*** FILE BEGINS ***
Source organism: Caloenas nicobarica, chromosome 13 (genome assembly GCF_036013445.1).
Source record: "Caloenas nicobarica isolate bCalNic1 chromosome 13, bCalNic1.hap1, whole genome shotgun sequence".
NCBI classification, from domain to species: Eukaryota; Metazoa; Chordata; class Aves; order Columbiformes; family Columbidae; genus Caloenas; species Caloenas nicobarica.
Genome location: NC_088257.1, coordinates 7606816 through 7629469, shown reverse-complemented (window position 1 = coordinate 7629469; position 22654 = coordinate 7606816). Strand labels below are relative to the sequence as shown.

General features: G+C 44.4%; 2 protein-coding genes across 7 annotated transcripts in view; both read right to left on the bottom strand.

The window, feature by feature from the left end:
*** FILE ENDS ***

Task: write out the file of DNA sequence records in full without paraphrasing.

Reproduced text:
Source organism: Caloenas nicobarica, chromosome 13 (genome assembly GCF_036013445.1).
Source record: "Caloenas nicobarica isolate bCalNic1 chromosome 13, bCalNic1.hap1, whole genome shotgun sequence".
NCBI classification, from domain to species: Eukaryota; Metazoa; Chordata; class Aves; order Columbiformes; family Columbidae; genus Caloenas; species Caloenas nicobarica.
Genome location: NC_088257.1, coordinates 7606816 through 7629469, shown reverse-complemented (window position 1 = coordinate 7629469; position 22654 = coordinate 7606816). Strand labels below are relative to the sequence as shown.

General features: G+C 44.4%; 2 protein-coding genes across 7 annotated transcripts in view; both read right to left on the bottom strand.

The window, feature by feature from the left end: